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Jumbo the Elephant – The “pride” of St. Thomas

December 2019

Statues are a common way to commemorate notable people and animals throughout history, and many cities and towns feature an assortment of them. St. Thomas, Ontario, has a statue with an unfortunate significance for the southwestern Ontario town: Jumbo the Elephant.

In a time before television or even motion pictures became avenues of entertainment for people, going to the circus was a popular way to spend an afternoon or evening with your family.

A big feature of these circuses were the animals who performed a variety of tricks to thrill the crowds. Jumbo the Elephant was a popular attraction for the Barnum and Bailey Circus, operated by legendary American showman P.T. Barnum, in the late 1800s.

While modern-day circuses are housed in permanent arenas and performance theatres,

Jumbo the Elephant was an African bush elephant from Sudan whom Barnum purchased from the London Zoo in March 1882. Advertised as “the worlds’ largest elephant,” Jumbo was a feature attraction in the Barnum and Baily show until meeting an untimely end in St. Thomas. Prior to 1959, circus shows travelled from town to town, many by train, setting up their “big tent” to stage their shows.

On 15 September 1885, after completing their performance for the night, Jumbo and other animals were led to their box car at the rail yard in St. Thomas, when another train travelling down one of the tracks struck and fatally injured Jumbo.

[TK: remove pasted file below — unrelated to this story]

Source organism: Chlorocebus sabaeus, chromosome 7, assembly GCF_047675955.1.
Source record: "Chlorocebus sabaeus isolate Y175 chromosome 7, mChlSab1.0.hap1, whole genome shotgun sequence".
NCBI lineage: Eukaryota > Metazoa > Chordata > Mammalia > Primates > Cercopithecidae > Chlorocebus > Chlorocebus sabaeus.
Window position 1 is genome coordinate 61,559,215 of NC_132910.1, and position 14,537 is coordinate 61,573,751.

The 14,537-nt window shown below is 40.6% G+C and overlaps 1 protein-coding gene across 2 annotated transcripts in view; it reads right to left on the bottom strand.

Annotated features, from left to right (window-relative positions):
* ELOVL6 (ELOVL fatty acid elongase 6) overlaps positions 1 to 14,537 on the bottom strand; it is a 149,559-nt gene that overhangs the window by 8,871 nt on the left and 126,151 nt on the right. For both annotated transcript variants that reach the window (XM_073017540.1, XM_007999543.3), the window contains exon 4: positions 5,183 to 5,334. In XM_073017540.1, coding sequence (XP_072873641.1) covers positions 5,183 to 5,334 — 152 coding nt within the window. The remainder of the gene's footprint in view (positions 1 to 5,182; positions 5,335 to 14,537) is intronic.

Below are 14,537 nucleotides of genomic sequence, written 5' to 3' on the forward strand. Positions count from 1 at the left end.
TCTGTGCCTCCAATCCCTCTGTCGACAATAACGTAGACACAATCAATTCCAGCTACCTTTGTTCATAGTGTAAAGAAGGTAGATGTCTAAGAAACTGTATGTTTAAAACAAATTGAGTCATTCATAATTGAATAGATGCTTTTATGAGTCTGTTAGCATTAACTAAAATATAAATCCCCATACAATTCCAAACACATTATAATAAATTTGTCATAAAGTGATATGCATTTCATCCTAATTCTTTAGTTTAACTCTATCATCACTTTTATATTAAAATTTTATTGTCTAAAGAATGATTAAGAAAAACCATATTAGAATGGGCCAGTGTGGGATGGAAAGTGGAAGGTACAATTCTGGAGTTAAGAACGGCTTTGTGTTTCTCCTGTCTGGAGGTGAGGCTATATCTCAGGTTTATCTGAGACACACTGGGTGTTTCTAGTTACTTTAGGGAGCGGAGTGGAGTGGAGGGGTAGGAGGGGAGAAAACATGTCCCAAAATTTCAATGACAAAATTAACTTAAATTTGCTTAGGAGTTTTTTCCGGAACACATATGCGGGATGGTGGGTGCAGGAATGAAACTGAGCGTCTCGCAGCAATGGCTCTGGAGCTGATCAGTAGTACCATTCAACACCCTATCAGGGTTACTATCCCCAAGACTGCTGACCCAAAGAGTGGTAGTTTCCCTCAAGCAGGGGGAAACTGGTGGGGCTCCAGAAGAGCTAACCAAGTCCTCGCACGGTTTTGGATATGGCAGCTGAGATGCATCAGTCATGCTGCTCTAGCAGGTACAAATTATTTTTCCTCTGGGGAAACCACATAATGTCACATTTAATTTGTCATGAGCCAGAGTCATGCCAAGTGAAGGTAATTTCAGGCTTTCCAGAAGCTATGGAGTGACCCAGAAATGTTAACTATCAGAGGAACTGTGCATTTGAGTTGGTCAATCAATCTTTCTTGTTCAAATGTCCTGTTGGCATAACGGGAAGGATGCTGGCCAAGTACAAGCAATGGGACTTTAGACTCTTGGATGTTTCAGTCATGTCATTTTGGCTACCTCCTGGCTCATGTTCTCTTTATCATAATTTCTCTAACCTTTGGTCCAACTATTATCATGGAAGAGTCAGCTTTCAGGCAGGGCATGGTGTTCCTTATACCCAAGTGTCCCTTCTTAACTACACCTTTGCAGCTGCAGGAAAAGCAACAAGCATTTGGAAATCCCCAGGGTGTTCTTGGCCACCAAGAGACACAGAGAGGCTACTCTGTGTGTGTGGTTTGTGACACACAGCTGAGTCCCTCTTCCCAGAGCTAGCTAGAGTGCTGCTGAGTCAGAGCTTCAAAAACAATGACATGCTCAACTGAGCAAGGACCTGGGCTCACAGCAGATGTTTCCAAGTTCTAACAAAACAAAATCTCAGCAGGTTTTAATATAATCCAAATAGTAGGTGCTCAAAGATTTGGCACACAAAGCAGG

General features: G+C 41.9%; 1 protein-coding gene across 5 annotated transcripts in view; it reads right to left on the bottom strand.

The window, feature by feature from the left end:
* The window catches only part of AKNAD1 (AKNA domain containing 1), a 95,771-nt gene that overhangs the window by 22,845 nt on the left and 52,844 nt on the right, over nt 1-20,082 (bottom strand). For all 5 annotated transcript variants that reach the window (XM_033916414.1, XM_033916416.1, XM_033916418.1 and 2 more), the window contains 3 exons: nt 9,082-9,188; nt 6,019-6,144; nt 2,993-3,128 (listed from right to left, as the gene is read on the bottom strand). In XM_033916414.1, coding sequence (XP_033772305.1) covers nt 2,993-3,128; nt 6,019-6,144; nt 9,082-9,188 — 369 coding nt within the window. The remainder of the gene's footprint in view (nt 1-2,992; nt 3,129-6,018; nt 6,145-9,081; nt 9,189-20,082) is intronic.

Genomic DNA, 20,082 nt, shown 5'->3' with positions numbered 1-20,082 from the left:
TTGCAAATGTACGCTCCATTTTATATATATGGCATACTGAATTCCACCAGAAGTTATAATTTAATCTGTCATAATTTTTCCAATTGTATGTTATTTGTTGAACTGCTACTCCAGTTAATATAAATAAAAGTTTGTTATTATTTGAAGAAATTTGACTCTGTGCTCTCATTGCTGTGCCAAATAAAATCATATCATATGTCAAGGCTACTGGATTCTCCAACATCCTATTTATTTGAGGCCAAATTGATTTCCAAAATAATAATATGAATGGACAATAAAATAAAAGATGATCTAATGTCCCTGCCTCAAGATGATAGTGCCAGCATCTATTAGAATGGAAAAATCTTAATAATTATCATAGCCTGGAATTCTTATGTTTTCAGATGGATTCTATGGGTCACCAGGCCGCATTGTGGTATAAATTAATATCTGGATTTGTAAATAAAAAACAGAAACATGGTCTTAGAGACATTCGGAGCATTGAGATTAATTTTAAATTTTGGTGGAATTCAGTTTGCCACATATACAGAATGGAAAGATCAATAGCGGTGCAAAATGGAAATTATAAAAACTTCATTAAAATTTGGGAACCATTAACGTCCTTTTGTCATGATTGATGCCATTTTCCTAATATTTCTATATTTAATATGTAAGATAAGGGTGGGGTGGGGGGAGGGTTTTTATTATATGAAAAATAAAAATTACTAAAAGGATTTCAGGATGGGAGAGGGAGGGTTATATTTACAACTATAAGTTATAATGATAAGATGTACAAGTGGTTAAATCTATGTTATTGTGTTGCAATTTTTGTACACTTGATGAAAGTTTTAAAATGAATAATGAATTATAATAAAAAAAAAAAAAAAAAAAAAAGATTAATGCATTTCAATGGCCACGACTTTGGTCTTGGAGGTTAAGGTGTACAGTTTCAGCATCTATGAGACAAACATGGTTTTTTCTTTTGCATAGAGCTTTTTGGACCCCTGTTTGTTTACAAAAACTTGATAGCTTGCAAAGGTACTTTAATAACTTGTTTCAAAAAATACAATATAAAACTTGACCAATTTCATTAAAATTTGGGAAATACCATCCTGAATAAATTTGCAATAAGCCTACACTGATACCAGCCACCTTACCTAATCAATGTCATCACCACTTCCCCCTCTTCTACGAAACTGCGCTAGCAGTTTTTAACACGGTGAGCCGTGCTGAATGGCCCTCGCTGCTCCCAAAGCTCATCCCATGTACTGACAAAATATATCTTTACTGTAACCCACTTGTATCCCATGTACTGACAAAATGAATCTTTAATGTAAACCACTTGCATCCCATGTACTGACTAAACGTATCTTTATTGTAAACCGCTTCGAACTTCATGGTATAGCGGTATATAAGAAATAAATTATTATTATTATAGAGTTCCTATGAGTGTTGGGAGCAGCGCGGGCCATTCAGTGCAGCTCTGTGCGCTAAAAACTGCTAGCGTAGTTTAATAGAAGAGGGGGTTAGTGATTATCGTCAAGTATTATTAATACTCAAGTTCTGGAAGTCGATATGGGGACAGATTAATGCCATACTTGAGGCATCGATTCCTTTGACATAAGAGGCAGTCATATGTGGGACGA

Despite losing his life, Jumbo’s body was stuffed and external damage repaired by a taxidermist, allowing Jumbo to continue to serve as an attraction in Barnum’s show until 1889.

Jumbo’s skeleton was later donated to the American Museum of Natural History in New York City and the stuffed body was donated to Tufts University in Meaford, Massachusetts, where it remained in P.T. Barnum Hall as the university’s mascot until it was destroyed in a fire on 14 April 1975, along with other artifacts. The hall was rebuilt and re-opened a year later.

On 27 April 2015, forty years after the fire, a bronze statue of Jumbo was dedicated at the university as a replacement for what was lost. Jumbo’s ashes, along with what little remained of his skin and tail, are housed in the university archives.

The City of St. Thomas commemorated the 100th anniversary of Jumbo’s death, by erecting a life-size monument of the elephant on a hill overlooking Talbot Hill Road as it enters the western end of the city.

Sources: http://www.theelginmilitarymuseum.ca/jumbo.html, https://en.wikipedia.org/wiki/Jumbo, https://www.railwaycitytourism.com/jumbo.html, https://allthatsinteresting.com/jumbo-the-elephant.

About the author

Bruce Forsyth

Bruce Forsyth served in the Royal Canadian Navy Reserve for 13 years (1987-2000). He served with units in Toronto, Hamilton & Windsor and worked or trained at CFB Esquimalt, CFB Halifax, CFB Petawawa, CFB Kingston, CFB Toronto, Camp Borden, The Burwash Training Area and LFCA Training Centre Meaford.

Permanent link to this article: https://militarybruce.com/jumbo-the-elephant-the-pride-of-st-thomas/

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